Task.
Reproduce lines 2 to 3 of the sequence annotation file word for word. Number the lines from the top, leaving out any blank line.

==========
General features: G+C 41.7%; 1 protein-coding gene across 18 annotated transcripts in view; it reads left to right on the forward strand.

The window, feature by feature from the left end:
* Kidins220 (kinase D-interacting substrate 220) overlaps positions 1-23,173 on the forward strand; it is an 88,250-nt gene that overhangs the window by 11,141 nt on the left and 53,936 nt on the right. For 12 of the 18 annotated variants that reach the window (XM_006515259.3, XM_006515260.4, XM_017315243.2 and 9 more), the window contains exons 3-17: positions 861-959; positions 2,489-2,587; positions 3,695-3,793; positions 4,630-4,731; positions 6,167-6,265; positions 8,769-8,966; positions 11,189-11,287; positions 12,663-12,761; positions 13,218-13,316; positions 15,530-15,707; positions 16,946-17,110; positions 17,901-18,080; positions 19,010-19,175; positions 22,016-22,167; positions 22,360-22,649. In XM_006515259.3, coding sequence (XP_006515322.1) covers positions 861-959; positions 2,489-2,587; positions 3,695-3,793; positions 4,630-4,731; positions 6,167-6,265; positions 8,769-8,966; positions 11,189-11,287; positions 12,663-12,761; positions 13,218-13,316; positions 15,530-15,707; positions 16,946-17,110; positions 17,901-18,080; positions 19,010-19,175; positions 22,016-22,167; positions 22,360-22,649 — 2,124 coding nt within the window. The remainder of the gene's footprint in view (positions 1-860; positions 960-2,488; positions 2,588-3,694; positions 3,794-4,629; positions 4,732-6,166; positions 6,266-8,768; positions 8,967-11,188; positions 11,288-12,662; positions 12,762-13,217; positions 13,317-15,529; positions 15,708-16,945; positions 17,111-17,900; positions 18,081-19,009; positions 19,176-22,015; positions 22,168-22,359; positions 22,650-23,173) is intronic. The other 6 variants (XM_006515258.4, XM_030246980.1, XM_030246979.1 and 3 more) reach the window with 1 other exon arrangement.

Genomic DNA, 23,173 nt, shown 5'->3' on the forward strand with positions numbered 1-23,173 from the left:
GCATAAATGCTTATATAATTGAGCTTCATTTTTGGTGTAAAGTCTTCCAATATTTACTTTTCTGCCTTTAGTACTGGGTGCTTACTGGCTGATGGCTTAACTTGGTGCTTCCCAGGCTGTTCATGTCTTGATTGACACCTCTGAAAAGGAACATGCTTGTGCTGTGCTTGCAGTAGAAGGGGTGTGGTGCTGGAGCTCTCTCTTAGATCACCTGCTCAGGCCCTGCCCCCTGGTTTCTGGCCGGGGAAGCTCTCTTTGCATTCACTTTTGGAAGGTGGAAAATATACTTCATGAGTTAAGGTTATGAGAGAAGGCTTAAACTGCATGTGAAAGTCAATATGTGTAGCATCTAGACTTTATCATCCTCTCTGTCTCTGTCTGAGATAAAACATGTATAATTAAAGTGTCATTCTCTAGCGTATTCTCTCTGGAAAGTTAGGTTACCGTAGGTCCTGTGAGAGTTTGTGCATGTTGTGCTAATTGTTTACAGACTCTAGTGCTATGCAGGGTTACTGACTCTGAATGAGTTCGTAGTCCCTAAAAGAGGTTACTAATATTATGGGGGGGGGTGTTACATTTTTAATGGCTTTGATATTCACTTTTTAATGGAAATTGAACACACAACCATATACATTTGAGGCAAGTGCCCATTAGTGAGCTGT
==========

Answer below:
The window, feature by feature from the left end:
* Kidins220 (kinase D-interacting substrate 220) overlaps positions 1-23,173 on the forward strand; it is an 88,250-nt gene that overhangs the window by 11,141 nt on the left and 53,936 nt on the right. For 12 of the 18 annotated variants that reach the window (XM_006515259.3, XM_006515260.4, XM_017315243.2 and 9 more), the window contains exons 3-17: positions 861-959; positions 2,489-2,587; positions 3,695-3,793; positions 4,630-4,731; positions 6,167-6,265; positions 8,769-8,966; positions 11,189-11,287; positions 12,663-12,761; positions 13,218-13,316; positions 15,530-15,707; positions 16,946-17,110; positions 17,901-18,080; positions 19,010-19,175; positions 22,016-22,167; positions 22,360-22,649. In XM_006515259.3, coding sequence (XP_006515322.1) covers positions 861-959; positions 2,489-2,587; positions 3,695-3,793; positions 4,630-4,731; positions 6,167-6,265; positions 8,769-8,966; positions 11,189-11,287; positions 12,663-12,761; positions 13,218-13,316; positions 15,530-15,707; positions 16,946-17,110; positions 17,901-18,080; positions 19,010-19,175; positions 22,016-22,167; positions 22,360-22,649 — 2,124 coding nt within the window. The remainder of the gene's footprint in view (positions 1-860; positions 960-2,488; positions 2,588-3,694; positions 3,794-4,629; positions 4,732-6,166; positions 6,266-8,768; positions 8,967-11,188; positions 11,288-12,662; positions 12,762-13,217; positions 13,317-15,529; positions 15,708-16,945; positions 17,111-17,900; positions 18,081-19,009; positions 19,176-22,015; positions 22,168-22,359; positions 22,650-23,173) is intronic. The other 6 variants (XM_006515258.4, XM_030246980.1, XM_030246979.1 and 3 more) reach the window with 1 other exon arrangement.